Breaking the camera
But even this had issues. Here, players were tasked with climbing around and knocking over debris to clear a path for the elephant. This was scrapped and then changed to also allow the player to ride the elephant through the newly cleared route. In essence, you open up a path for the elephant so it can help you progress through the level. However, this meant the creature would have to kneel to allow you to get on it, which circled back to the domestication issues from earlier. Close but not quite.
Successful elements carried over between iterations. Moving rubble for the elephant proved itself and had potential; it just needed to be applied in the right scenario. And that’s when Naughty Dog found it. By placing the rubble on the elephant, it gave the player an excuse to physically get on top of the beast in order to remove it. It was grounded enough to be feasible yet still achieved the goal of let players ride that damned elephant. Mission accomplished.
Well, partly accomplished. This viewpoint broke the game’s camera as it would either clip through the beast’s butt or head, which required a new camera splining system that took extra work. Keep in mind that this whole game was made in about a year and every setback and extra step was costing the team time it almost didn’t have.
The big, hairy butt
After addressing the camera, Naughty Dog had to figure out what to do with the player now that they were finally on the beast. Directly controlling the animal was the first step but ended up feeling like a horse. This led to Naughty Dog mostly stripping away player control, which ended up with a bunch more increasingly granular, tedious challenges. These included correctly framing the monkeys in the background in order to get a smooth transition to the cutscene, temporarily taking the player’s rifle away to away to avoid clipping, and making sure Claudia Black (Chloe’s voice and mocap actor) wasn’t leaning forward with her elbows on the elephant because it looked like she was “resting on a big, hairy butt” during certain shots. But despite these issues, it was getting there.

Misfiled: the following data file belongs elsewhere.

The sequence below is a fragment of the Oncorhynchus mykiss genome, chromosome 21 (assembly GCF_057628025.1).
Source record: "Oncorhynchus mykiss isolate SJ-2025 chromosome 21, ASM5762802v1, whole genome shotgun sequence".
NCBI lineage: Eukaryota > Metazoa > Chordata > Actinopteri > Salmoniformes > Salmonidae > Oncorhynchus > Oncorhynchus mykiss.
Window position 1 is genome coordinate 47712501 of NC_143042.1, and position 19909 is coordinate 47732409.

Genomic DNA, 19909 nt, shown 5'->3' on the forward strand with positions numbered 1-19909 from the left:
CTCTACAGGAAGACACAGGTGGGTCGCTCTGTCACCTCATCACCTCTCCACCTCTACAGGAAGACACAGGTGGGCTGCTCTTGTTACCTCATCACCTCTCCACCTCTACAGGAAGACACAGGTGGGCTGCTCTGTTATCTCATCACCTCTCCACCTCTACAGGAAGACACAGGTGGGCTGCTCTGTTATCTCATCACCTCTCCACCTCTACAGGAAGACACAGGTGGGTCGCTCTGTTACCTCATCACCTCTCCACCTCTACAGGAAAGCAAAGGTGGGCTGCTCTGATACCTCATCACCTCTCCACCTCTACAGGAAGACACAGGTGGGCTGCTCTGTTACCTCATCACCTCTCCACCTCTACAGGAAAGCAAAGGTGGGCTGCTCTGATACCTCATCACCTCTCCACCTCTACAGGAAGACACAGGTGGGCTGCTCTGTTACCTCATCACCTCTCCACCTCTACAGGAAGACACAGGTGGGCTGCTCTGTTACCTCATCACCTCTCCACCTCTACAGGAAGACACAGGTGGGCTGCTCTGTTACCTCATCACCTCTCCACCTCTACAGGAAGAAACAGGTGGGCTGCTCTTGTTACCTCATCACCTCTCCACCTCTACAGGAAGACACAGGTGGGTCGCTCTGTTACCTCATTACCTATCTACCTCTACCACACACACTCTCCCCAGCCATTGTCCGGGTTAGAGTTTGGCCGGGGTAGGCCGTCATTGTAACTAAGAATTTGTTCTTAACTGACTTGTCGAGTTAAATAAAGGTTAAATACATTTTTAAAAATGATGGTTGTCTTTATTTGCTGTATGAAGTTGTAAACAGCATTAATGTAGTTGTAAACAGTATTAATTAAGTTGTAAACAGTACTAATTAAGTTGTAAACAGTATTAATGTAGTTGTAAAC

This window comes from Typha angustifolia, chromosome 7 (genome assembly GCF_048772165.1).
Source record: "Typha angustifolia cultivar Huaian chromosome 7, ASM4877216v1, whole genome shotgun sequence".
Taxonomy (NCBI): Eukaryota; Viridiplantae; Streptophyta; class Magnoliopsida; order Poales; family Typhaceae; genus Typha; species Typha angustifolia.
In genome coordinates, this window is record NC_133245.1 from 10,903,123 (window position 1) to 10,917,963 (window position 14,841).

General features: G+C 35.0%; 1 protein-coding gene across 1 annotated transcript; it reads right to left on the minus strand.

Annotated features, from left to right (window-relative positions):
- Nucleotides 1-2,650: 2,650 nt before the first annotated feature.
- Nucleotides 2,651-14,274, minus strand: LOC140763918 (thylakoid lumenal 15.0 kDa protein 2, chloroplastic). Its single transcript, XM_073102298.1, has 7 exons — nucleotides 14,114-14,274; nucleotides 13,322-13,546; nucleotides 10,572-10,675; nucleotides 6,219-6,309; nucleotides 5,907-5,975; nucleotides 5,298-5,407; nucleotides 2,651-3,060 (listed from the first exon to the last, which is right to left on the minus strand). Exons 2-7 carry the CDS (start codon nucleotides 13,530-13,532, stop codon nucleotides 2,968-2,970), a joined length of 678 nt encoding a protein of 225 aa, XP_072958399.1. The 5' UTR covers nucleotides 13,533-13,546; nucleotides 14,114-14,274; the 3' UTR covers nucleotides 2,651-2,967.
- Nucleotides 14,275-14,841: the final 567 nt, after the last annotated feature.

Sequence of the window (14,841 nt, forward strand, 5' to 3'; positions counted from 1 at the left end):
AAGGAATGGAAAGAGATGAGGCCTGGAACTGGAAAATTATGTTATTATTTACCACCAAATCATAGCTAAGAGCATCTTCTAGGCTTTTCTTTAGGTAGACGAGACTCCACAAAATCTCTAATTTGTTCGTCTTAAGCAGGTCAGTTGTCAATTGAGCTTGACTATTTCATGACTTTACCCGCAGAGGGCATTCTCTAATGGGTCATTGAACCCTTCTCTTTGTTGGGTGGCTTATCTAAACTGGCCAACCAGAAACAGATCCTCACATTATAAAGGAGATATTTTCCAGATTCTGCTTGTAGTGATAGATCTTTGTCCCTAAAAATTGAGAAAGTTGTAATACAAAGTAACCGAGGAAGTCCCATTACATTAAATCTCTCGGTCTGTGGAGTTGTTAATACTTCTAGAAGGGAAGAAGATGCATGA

Most of the scene wasn’t a cutscene and that meant players could shoot their guns. Immersion would fly out the window and it would rob the scene of its beauty. Taking away their weapons took away interactivity; an aspect Naughty Dog wanted to keep. This led to the fruit branches you could grab and feed to the elephant while sitting on top. It’s small and optional, but it is something and meshes with Naughty Dog’s aesthetic of having cinematic moments with some player agency.
Once all of those straightened up, there was just one more issue left in order to stick the landing: actually sticking the landing. Elephants don’t jump, which made it hard to get it to the final jump where the player is knocked off the top. At first, the cliff it fell off was pretty steep and the pond was shallow. Naughty Dog fixed this by making the cliff shallow and the pond deep. This way it would be believable that an elephant would be able to safely make this hop while also bumping the player off into the water.
Once the player takes control of Chloe, Naughty Dog wanted one more way to remember the elephants but, again, in a way that stayed true to reality. So in addition to letting users pet the elephant while riding it, Naughty Dog added the ability to take a photo near the elephants from a safe distance. It fit in with the multiple other picture locations in a way that the players could cherish since said pictures get stored on Chloe’s phone.
And that was it. After months of work and multiple iterations, the sequence was complete. Naughty Dog only got players to ride an elephant but did so in a believable, graceful way that housed an important character moment. This process proved Hayden’s point of how vital it is for developers to take time to explore options within the design and story and iterate enough times to get it right. This work and synergy paid off because it’s one of the best moments in the game that will also hopefully be a valuable lesson for other developers. And if not, those studios will likely get another learning opportunity for whatever cute mammal moment that’ll probably appear in The Last of Us 2.